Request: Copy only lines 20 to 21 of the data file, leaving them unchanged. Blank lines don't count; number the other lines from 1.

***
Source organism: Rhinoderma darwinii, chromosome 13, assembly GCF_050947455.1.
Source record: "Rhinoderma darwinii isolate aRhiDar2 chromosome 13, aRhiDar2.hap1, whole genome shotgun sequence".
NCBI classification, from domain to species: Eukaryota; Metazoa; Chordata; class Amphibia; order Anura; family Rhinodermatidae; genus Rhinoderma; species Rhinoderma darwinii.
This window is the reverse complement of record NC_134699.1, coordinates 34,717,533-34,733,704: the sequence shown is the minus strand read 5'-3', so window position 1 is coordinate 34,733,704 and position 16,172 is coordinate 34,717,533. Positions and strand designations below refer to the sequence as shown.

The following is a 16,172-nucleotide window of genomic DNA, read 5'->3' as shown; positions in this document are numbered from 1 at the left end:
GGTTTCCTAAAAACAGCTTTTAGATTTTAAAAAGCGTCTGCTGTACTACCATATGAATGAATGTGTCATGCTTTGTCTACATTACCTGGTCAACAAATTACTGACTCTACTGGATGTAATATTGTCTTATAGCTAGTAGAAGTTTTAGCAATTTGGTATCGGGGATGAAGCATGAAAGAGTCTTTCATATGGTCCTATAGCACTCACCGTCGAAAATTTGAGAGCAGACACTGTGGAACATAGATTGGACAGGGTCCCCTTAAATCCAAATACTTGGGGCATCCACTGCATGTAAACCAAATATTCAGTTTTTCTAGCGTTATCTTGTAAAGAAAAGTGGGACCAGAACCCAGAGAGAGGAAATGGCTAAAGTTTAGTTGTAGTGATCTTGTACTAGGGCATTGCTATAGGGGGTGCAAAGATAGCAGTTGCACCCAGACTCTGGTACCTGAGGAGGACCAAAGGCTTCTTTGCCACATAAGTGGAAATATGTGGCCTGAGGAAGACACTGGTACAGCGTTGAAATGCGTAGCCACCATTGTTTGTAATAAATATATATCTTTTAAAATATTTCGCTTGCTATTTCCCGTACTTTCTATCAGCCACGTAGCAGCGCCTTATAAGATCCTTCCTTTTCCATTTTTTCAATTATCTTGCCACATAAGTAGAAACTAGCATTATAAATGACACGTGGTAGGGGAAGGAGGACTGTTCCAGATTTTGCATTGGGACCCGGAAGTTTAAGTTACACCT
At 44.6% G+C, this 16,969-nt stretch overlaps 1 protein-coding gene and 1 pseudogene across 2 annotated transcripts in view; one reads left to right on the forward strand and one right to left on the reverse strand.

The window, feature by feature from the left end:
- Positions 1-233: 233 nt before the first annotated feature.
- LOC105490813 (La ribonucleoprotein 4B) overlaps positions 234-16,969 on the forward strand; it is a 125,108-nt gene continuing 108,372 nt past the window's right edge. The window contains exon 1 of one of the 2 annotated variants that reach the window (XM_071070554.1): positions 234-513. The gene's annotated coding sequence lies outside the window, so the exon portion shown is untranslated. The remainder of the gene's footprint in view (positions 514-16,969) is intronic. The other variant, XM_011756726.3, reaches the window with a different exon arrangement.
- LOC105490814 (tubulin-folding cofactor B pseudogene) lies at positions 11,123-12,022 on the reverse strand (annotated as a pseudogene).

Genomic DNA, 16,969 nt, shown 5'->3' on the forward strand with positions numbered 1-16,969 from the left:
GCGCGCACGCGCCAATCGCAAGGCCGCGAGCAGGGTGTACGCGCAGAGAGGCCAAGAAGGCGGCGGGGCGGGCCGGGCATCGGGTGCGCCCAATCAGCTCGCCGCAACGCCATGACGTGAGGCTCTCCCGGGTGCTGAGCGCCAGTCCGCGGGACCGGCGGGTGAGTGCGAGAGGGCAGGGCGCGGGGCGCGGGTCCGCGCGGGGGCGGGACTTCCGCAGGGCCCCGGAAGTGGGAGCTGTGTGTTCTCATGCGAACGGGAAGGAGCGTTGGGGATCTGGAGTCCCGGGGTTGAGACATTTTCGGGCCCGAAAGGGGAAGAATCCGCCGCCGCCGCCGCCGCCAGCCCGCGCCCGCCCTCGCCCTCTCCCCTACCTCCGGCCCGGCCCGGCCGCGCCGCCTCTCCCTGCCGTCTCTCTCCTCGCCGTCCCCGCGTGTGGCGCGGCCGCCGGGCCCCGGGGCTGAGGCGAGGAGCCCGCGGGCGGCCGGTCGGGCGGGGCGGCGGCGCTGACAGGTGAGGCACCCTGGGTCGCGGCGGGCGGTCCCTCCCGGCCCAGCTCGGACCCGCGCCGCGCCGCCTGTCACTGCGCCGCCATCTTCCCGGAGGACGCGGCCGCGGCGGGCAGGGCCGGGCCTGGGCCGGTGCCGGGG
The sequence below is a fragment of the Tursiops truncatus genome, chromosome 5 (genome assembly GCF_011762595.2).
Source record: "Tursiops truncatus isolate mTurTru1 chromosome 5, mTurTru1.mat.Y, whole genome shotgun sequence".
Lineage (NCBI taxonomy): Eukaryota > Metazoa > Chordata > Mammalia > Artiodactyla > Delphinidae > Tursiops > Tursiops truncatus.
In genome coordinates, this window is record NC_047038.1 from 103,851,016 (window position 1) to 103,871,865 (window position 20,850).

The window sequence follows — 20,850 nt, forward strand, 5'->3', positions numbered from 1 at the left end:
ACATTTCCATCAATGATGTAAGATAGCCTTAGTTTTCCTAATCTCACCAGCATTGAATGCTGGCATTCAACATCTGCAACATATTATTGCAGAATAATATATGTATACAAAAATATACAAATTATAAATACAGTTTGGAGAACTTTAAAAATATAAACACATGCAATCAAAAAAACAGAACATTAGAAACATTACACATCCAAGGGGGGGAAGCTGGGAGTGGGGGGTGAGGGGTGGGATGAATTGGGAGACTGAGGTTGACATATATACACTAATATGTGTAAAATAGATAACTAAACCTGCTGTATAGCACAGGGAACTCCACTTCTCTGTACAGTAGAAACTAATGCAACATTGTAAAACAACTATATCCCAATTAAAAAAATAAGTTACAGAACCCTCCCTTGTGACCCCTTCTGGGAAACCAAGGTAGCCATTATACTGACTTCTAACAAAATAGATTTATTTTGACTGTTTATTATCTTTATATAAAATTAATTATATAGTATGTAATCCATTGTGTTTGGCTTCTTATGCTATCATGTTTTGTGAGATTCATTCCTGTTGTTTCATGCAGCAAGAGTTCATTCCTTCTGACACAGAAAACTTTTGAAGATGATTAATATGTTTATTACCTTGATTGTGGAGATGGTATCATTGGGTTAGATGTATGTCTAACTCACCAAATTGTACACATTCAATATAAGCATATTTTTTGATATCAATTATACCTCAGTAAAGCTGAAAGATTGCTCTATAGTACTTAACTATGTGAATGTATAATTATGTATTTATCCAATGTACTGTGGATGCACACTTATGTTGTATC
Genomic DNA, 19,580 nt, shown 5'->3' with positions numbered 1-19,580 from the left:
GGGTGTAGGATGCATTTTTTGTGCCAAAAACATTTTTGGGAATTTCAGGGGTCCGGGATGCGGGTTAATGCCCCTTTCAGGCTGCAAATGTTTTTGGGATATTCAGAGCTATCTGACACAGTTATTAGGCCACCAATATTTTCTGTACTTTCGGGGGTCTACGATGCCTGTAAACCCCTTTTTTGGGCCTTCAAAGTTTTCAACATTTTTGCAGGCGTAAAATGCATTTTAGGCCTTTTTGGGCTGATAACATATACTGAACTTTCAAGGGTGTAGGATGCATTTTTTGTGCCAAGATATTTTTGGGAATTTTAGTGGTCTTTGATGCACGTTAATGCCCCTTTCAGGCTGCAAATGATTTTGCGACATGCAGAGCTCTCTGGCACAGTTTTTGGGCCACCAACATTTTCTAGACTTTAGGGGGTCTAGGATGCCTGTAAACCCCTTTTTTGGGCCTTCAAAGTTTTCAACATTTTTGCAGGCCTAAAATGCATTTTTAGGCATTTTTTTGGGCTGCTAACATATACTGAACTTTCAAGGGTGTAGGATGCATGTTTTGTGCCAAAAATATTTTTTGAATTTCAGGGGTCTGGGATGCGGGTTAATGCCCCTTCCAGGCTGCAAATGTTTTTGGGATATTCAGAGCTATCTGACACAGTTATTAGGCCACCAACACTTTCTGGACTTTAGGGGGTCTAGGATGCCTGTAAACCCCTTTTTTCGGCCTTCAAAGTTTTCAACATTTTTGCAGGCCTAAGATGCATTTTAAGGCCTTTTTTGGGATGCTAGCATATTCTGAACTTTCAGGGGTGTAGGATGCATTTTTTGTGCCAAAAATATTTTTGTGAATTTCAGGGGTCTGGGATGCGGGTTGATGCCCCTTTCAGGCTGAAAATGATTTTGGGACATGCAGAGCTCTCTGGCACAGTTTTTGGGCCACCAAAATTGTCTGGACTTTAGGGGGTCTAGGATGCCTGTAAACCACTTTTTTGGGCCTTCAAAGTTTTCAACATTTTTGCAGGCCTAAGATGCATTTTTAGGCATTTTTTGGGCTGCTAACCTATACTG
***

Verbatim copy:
Genomic DNA, 19,580 nt, shown 5'->3' with positions numbered 1-19,580 from the left:
GGGTGTAGGATGCATTTTTTGTGCCAAAAACATTTTTGGGAATTTCAGGGGTCCGGGATGCGGGTTAATGCCCCTTTCAGGCTGCAAATGTTTTTGGGATATTCAGAGCTATCTGACACAGTTATTAGGCCACCAATATTTTCTGTACTTTCGGGGGTCTACGATGCCTGTAAACCCCTTTTTTGGGCCTTCAAAGTTTTCAACATTTTTGCAGGCGTAAAATGCATTTTAGGCCTTTTTGGGCTGATAACATATACTGAACTTTCAAGGGTGTAGGATGCATTTTTTGTGCCAAGATATTTTTGGGAATTTTAGTGGTCTTTGATGCACGTTAATGCCCCTTTCAGGCTGCAAATGATTTTGCGACATGCAGAGCTCTCTGGCACAGTTTTTGGGCCACCAACATTTTCTAGACTTTAGGGGGTCTAGGATGCCTGTAAACCCCTTTTTTGGGCCTTCAAAGTTTTCAACATTTTTGCAGGCCTAAAATGCATTTTTAGGCATTTTTTTGGGCTGCTAACATATACTGAACTTTCAAGGGTGTAGGATGCATGTTTTGTGCCAAAAATATTTTTTGAATTTCAGGGGTCTGGGATGCGGGTTAATGCCCCTTCCAGGCTGCAAATGTTTTTGGGATATTCAGAGCTATCTGACACAGTTATTAGGCCACCAACACTTTCTGGACTTTAGGGGGTCTAGGATGCCTGTAAACCCCTTTTTTCGGCCTTCAAAGTTTTCAACATTTTTGCAGGCCTAAGATGCATTTTAAGGCCTTTTTTGGGATGCTAGCATATTCTGAACTTTCAGGGGTGTAGGATGCATTTTTTGTGCCAAAAATATTTTTGTGAATTTCAGGGGTCTGGGATGCGGGTTGATGCCCCTTTCAGGCTGAAAATGATTTTGGGACATGCAGAGCTCTCTGGCACAGTTTTTGGGCCACCAAAATTGTCTGGACTTTAGGGGGTCTAGGATGCCTGTAAACCACTTTTTTGGGCCTTCAAAGTTTTCAACATTTTTGCAGGCCTAAGATGCATTTTTAGGCATTTTTTGGGCTGCTAACCTATACTG